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List of candidate dispositions

Including fairness and the belief that all students can learn, and related assessments, scoring guides, and data

Candidate Dispositions  

Until Spring 2011, FSEHD aligned curriculum/instruction with and assessed the following dispositions:

  • Self-Reflection:  Exhibits healthy self-awareness and self-confidence, seeks feedback from multiple perspectives and makes appropriate adjustments, has goal clarity, self-monitors progress, demonstrates sound judgment, is insightful.
  • Lifelong Learning:  Is intellectually curious and/or creative, is enthusiastic about learning, upgrades knowledge and skills regularly, takes initiative and is self-motivated, is imaginative and resourceful, manifests pride in one's work.
  • Advocacy for Children and Youth: Promotes practices that facilitate the healthy development of children and youth, holds high and achievable expectations for students, advocates for the well-being of students in schools, demonstrates ability to communicate effectively with children and youth, manifests respect toward students, listens and is responsive to students.
  • Respect for Diversity: Displays commitment to teach all students, welcomes diverse viewpoints and is open minded, manifests sensitivity to the needs and values of diverse learners, establishes rapport and communicates well with diverse audiences, is adaptable to change, seeks to understand cultures of students and their families.
  • Collaboration: Works well with others, is trusting and trustworthy, exhibits highly developed interpersonal skills, uses feedback constructively, is socially tactful, and demonstrates strong communication skills.
  • Professional Work Characteristics: Demonstrates good organization skills, completes quality work in timely manner, is reliable and dependable, works hard and is thorough, behaves in an ethical manner, presents self professionally.

The unit's dispositions were completely revised in 2009-2010, initially in response to faculty input suggesting that the unit's dispositions did not represent faculty consensus.  Furthermore, a validity study conducted by the Director of Assessment of the unit's procedures for assessing candidate dispositions revealed that the Teacher Candidate Dispositions Assessment had poor content and construct validity, as well as other psychometric issues.  Thus, the Director of Assessment and the Assessment and Program Improvement Committee began working to revise the unit's dispositions in Spring 2009.  The following assumptions guided the process of developing revised unit Professional Dispositions:  1) Professional Dispositions are professional attitudes, values, and beliefs demonstrated through verbal and non-verbal behaviors; 2) Professional Dispositions are linked to the unit's Conceptual Framework; 3) Professional Dispositions are not assessed directly; rather, they are assessed based on observable verbal and non-verbal behaviors in college classroom and field settings.  Based on a iterative process involving multiple rounds of input from FSEHD faculty and cooperating teachers, the unit adopted the following professional dispositions which are aligned to the unit's Conceptual Framework:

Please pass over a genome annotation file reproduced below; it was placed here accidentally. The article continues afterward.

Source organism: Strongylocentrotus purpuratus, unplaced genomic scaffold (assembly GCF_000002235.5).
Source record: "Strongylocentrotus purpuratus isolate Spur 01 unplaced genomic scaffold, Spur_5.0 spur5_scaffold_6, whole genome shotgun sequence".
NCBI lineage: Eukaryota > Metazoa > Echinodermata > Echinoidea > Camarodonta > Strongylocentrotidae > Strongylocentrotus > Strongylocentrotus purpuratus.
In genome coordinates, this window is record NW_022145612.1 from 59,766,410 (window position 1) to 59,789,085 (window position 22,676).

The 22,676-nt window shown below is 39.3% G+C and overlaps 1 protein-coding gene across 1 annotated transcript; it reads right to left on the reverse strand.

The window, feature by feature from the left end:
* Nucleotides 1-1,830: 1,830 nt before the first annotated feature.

• PASSION FOR LEARNING:  Committed to continuous learning; enthusiastic about one's content area(s)/discipline(s); willing to learn new knowledge and skills  (Conceptual Framework:  KNOWLEDGE)
  • ADAPTABILITY:  Values flexibility and reciprocity; believes that plans must be open to adjustment and revision; values ongoing assessment; committed to refining practice. (Conceptual Framework:  PEDAGOGY/PRACTICE)
  • COMMITMENT TO EQUITY:  Respects constituents as diverse individuals; disposed to use constituent strengths as basis for growth; appreciates multiple perspectives; is fair*; believes all constituents can learn/advance (Conceptual Framework:  DIVERSITY)
  • CARING NATURE / CONCERN FOR OTHERS:  Concerned about all aspects of constituents' well-being; is willing to consult with others and receive help to promote constituent well-being; respectful of others' privacy and confidentiality (Conceptual Framework:  PROFESSIONALISM)
  • WORK ETHIC:  Reliable and trustworthy; takes pride in one's work; responsible for one's actions; has integrity; is willing to take initiative, follow through, and work cooperatively  (Conceptual Framework:  PROFESSIONALISM)

Each disposition is listed by a list of attitudinal descriptors.  The Commitment to Equity disposition includes NCATE's specification that fairness and the belief that all children can learn be incorporated among unit dispositions.

Assessment of Candidate Dispositions

While revised dispositions were adopted in Fall 2009, it took time to arrive at consensus on how and they should be assessed.  Hence, the existing, “traditional” dispositions assessments were retained until Spring 2011.  These included*:

* Assessments/scoring guides are hyperlinked to this document.

Until Spring 2011, reporting on candidate dispositions centered on data derived from these existing, “traditional” dispositions assessments.

As of Spring 2011, revised dispositions assessments have been implemented at the initial teacher preparation level.  These include*:

* Assessments/scoring guides/alignment documents are hyperlinked to this document.

Based on the observable behaviors identified by faculty and cooperating teachers as indicative of unit dispositions in the college classroom, the committee developed a draft instrument in Spring 2010 for the assessment of dispositions indicators that can be observed in the college classroom.  The format of the Assessment of Candidate Dispositions in the College Classroom is semantic differential, meaning that assessment items are designed to measure the direction (e.g., positive vs. negative) and intensity (slight through extreme) of candidate dispositions (as manifested through observable behaviors) in terms of ratings on scales with contrasting behaviors at each end.  The Assessment of Candidate Dispositions in the College Classroom is to be administered for unit assessment at the following times Admission in FNED 346 and at Preparing to Teach in all methods or practicum courses (with just one being submitted to the unit).